I recently finished Midnight’s Children, and I loved the book, but the titular character was probably the weakest link.

    • Yes! You have hit the nail exactly on the head. The characters are no good, and the women in particular are no good. That is why I liked The Ground Beneath Her Feet (most of the way through, until Vina died, that’s not a spoiler, you find that out at the very beginning), because the people were people. The three main people were the same all the way through, and I liked them.

  10. I have tried to read Rushdie and failed miserably (those long-ass sentences almost made me throw the book across the room). I’m sure he’d have a conniption if he knew I’ve never read his books but have read all of the Twilight books (although in retrospect, that was a bad move on my part).

    • Hahahaha, I can understand. I have to be in a particular mood before I can read Rushdie. He’s not an everyday sort of read — those long-ass sentences can be wearing.

  11. Jenny!!! You mean we are not in fact the same reading brain in two bodies?! How did I not know that you didn’t like magical realism?! Of course you won’t like Rushdie, lol. But that leaves all the more for me! 😉 (And this is one of my very faves; the audio version is the most wonderful thing ever.)

    • Eva!! I knew you liked magical realism, but I just don’t! I just don’t! I like for the characters to notice and be bothered when weird shit is going on. I loathed One Hundred Years of Solitude, alas, alas, alas. And I love Rushdie but not for his magical realism.

      • Hehe, ok well at least you love Rushdie then! What other magical realist authors have you tried? (I’m just curious.)

        Also, I just went back and read the first paragraph of your post, where it clearly says you love Rushdie. I don’t know how I missed that in my google reader: I think my brain was all “Shalimar the Clown! Squee!” and could not process anything else until the second paragraph. I just picked up The Ground Beneath Her Feet from the library; after that I’ll only have Grimus, Fury, and the new YA one of his fiction left and Imaginary Homelands from his nonfic. I try so hard to draw out the backlists of my favourite authors, but at the same time I’m impatient to read everything because they’re favourites! I try to follow a one or two book a year policy for most authors (except with DWJ she wrote so many I can indulge :D), but then I feel like a fraud calling them a favourite. Plus, once I finish an author’s backlist, I just start rereading, so I really shouldn’t worry about it so much! (I feel a blog post coming on…)

      • Ummm, well, not all that many, I guess. I read One Hundred Years of Solitude and as I say hated it; I read Like Water for Chocolate and double-hated it; I (am so sorry because I know you love it!) hated Beloved with a passion and furthermore it made me sick to my stomach. I liked the one book I read of Angela Carter’s, but I liked it best when it was being least magical realismy. :/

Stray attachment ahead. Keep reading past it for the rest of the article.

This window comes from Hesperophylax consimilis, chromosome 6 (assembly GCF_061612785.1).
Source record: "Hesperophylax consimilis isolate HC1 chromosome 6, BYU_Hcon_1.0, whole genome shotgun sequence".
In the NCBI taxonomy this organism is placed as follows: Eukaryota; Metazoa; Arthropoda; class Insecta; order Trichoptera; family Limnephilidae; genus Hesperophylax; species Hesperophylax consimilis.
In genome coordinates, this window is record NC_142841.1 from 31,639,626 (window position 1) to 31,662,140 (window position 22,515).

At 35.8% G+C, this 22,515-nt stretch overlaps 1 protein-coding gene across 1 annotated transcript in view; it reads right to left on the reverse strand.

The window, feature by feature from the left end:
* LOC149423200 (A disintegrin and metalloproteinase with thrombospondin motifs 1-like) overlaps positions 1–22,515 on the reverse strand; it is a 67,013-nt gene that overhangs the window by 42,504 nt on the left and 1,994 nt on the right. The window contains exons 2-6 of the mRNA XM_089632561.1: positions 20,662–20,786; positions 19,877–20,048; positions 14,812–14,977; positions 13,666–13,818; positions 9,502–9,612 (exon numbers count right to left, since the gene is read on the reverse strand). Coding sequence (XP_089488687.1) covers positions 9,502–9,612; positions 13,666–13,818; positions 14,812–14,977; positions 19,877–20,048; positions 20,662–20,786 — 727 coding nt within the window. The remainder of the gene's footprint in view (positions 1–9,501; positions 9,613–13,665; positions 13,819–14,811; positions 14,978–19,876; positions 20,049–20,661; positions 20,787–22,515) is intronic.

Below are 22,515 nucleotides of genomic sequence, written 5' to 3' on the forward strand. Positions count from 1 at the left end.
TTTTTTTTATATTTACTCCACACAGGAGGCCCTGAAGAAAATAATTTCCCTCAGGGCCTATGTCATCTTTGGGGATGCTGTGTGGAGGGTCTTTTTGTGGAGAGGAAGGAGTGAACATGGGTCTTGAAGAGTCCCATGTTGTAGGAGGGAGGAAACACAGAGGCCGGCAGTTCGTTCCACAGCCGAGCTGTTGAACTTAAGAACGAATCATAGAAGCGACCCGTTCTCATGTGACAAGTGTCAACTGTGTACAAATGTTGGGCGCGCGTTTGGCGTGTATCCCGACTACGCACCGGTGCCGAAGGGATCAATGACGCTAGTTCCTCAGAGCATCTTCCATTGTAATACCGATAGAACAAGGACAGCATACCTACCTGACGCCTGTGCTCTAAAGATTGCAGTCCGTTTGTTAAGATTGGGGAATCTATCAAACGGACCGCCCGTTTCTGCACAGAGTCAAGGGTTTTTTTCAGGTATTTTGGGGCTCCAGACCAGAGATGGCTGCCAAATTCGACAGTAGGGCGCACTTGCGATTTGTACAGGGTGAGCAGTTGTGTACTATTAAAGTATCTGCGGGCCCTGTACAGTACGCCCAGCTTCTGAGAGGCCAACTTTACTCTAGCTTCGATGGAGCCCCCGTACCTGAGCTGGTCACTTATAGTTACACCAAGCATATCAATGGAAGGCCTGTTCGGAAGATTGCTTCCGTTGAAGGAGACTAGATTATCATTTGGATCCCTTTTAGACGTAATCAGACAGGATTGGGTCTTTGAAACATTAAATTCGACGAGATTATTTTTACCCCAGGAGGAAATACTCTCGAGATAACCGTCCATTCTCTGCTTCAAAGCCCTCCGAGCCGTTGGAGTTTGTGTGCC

• LOL I hated Like Water for Chocolate too! You know, I first tried reading Beloved when I was 14, but it made me so nauseous and unsettled I quit and didn’t pick it back up until I was 20! (I know that because I remember we were getting ready to move, and I went to B&N to enjoy a comfy chair for awhile since our stuff was packed, and it was on a display table and I just picked it up to flip through but ended up reading half the book & buying it so I could take it with me and read the rest.) Obviously, I’m not saying that you have to try it again, but I understand your reaction. If you do want to give Morrison another go, I just read Tar Baby which I can really see you liking! No magical realism, lots of gender politics, and her writing power at full throttle.

        And my first attempt at Angela Carter, The Bloody Chamber, didn’t go so well; I didn’t like most of the stories. Which makes me feel like a blogger outcast! lol But I do want to try again and have Nights at the Circus waiting for me.

        I just thought of a book that’s a bit magical realist-y that you might like: New Moon’s Arms by Nalo Hopkinson. It does involve a mermaid (and the best backstory for mermaids EVER) but the narrator is this crotchety middle aged woman who is definitely like “Why does this boy seem like a mermaid? What the hell?” and she has to deal with hospitals, and social workers, and the kind of stuff people in real life have to deal with when they find a random little boy on the beach.

        The funny thing is, even though I lurve magical realism, I can totally see why it drives so many readers batty. 😉 So I’ll stop pressuring you now, hehe.

  12. I am late in commenting, Jenny, but I enjoyed reading your review. I haven’t read any book of Salman Rushdie till now, but I hope to read ‘Midnight’s Children’ and ‘Haroun and the Sea of Stories’ one day (because both of them have been recommended by friends and bloggers I admire) and ‘The Satanic Verses’ (because I want to know what the fuss is all about). For some reason I don’t like Rushdie as a person – maybe because he once made a comment that books written in Indian languages were worthless and only books written by Indian writers in English were worth talking about it. I found this comment quite preposterous and annoying, because for someone who doesn’t know a single Indian language, Rushdie seemed to be making sweeping generalizations and judgements. I know a few Indian languages myself and I think they have some awesome literature which is undiscovered by an international audience. But I think I will still give a go at some of Rushdie’s books sometime. Thanks for this interesting review 🙂